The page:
Sushi Has Many Health Benefits And Risks

William Brisby - Author
By

May 8 2014, Updated 6:16 p.m. ET

Sushi has many health benefits but it can also carry some health hazards as well. Sushi has grown in popularity steadily over the last several decades. The Japanese have been eating sushi, in varying forms, for centuries. The sushi we know today was designed as a fast-food in Japan in the mid-nineteenth century. People could order a hand roll and easily take it to go.

Modern Sushi restaurants offer two main categories of sushi – nigiri and maki. According to CHealth, “Nigiri consists of a mound of vinegared rice topped with a dab of hot horseradish wasabi and a slab of fish, crab, egg, or other topping. A small, thin bamboo mat is used to roll maki, a cylinder of rice wrapped in nori seaweed with a morsel of fish or other filling in the middle.”

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Most sushi restaurants offer such wide variety of sushi they create pictorial menus to help customers make choices. With so much diversity it’s impossible to make a broad sweeping statement declaring sushi as healthy or unhealthy. It really depends on what you order and how much you eat. Understanding which ingredients and condiments are healthy or unhealthy will help you pick healthier sushi.

Healthy Sushi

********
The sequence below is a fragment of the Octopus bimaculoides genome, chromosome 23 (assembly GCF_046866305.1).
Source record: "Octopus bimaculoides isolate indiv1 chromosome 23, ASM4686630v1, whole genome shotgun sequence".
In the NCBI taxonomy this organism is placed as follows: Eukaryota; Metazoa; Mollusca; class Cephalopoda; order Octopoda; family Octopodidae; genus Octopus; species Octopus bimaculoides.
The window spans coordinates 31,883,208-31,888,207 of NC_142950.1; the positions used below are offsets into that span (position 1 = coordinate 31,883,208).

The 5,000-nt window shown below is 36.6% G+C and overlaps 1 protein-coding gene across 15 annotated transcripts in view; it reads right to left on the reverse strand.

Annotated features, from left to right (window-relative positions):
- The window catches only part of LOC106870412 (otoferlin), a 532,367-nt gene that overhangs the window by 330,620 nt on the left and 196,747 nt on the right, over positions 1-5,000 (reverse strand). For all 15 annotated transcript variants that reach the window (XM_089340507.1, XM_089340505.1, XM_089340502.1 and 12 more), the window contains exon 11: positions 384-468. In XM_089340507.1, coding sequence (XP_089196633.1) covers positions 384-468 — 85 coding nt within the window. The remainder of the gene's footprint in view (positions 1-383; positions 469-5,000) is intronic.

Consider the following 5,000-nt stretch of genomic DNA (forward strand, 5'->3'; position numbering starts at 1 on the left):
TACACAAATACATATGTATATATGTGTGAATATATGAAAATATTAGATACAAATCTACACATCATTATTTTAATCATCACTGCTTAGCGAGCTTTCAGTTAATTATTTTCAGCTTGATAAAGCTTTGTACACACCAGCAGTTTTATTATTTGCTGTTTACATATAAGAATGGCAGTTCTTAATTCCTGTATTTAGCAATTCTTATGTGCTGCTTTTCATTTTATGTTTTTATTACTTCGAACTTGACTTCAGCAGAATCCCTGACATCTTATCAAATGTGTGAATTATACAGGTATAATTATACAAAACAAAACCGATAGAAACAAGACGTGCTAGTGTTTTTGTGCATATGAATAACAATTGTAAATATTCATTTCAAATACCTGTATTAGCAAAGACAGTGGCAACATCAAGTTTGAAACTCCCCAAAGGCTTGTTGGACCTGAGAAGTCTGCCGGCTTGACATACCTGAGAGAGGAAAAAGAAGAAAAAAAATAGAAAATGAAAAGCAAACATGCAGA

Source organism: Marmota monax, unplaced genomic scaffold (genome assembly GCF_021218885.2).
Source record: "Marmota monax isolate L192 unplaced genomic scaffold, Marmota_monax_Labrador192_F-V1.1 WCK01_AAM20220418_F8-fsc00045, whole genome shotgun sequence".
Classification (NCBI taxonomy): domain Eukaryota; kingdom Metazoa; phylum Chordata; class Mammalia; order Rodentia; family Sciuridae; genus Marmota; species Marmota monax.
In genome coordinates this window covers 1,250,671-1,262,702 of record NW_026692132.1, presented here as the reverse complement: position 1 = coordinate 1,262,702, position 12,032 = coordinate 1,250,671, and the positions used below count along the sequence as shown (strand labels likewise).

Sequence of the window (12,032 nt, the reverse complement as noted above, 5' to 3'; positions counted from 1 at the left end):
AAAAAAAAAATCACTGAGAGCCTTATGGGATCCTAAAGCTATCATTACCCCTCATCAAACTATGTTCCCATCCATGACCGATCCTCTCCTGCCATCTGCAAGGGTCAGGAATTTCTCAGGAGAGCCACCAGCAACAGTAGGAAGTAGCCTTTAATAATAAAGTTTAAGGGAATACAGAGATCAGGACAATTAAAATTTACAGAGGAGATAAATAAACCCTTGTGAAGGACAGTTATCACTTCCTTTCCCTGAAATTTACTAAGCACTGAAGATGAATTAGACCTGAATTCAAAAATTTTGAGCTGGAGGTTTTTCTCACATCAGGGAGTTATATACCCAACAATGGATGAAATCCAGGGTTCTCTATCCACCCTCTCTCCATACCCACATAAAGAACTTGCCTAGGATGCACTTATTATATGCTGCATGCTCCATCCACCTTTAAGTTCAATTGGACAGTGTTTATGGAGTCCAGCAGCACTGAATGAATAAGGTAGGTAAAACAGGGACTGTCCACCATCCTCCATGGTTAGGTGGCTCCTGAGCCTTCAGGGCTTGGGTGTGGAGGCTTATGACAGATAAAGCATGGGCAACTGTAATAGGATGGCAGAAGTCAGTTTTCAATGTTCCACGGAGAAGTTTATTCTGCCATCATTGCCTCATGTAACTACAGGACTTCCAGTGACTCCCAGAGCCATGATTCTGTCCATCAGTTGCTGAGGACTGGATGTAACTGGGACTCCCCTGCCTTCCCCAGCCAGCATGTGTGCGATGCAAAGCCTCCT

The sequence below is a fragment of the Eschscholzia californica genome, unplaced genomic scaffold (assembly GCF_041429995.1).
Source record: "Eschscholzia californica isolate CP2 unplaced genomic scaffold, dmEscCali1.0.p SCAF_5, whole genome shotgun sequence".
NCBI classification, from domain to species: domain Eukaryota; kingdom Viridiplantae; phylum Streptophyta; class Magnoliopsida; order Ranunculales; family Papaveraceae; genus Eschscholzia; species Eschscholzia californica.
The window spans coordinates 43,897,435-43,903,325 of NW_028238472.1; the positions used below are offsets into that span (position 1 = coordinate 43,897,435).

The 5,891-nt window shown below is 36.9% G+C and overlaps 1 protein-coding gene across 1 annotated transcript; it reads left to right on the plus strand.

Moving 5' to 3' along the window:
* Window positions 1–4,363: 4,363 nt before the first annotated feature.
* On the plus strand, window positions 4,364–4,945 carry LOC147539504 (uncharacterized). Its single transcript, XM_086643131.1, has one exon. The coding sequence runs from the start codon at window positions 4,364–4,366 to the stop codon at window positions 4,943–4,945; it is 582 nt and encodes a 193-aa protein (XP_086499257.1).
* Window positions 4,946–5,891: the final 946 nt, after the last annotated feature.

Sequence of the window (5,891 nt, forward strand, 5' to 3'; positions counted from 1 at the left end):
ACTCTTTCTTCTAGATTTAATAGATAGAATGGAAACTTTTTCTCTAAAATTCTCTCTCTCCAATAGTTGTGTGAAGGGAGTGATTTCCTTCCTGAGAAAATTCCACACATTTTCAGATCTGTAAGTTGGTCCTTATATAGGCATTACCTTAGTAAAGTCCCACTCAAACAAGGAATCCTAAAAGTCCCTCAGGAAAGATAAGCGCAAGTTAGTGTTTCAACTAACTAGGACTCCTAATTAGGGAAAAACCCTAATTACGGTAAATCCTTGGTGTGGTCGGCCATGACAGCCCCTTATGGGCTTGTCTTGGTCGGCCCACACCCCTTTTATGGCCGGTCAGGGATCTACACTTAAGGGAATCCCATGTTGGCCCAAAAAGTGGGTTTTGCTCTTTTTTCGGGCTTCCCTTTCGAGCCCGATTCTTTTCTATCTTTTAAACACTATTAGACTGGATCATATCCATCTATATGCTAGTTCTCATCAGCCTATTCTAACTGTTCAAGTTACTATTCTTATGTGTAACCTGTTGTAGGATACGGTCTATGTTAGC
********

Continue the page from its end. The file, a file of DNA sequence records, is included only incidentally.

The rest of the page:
Many sushi restaurants are offering brown rice as a substitute for white rice. Brown rice contains more fiber and nutrients including manganese, for energy production, and selenium, which lowers the risk of colon cancer. According to whfoods.org women who eat brown rice and other whole tend to weigh less. Post-menopausal women benefit from brown rice as well, “Eating a serving of whole grains, such as brown rice, at least 6 times each week is an especially good idea for postmenopausal women with high cholesterol, high blood pressure or other signs of cardiovascular disease.”

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The dried seaweed that most sushi rolls are wrapped in is called Nori. According to askmen.comnori, “contains a dictionary’s worth of health benefits: It’s high in many vitamins and minerals including iodine; zinc; calcium; vitamins A, E, C, and K; fiber; and protein.”

Wasabi acts as an antimicrobial agent as well as an anti-inflammatory. Wasabi also improves liver health. According to 3fatchicks.com, “Wasabi is linked with certain other foods like broccoli and cabbage, which contain a set of chemicals that help to promote liver health.”

Ginger is used to cleanse the palate after each bite of sushi. Ginger relieves sinus congestion, lowers cholesterol levels, and limits blood clots in the same way aspirin does.

Mackerel is one of the healthiest fish to eat. It is packed with omega-3 fatty acids and it’s lower on the food chain which means less mercury. Askmen.com reports, “It is also a high-protein fish; there are 25 grams of protein in a 4-ounce serving, and only 160 calories. This healthy sushi choice also contains selenium, which works along with omega-3s to neutralize free radicals.”

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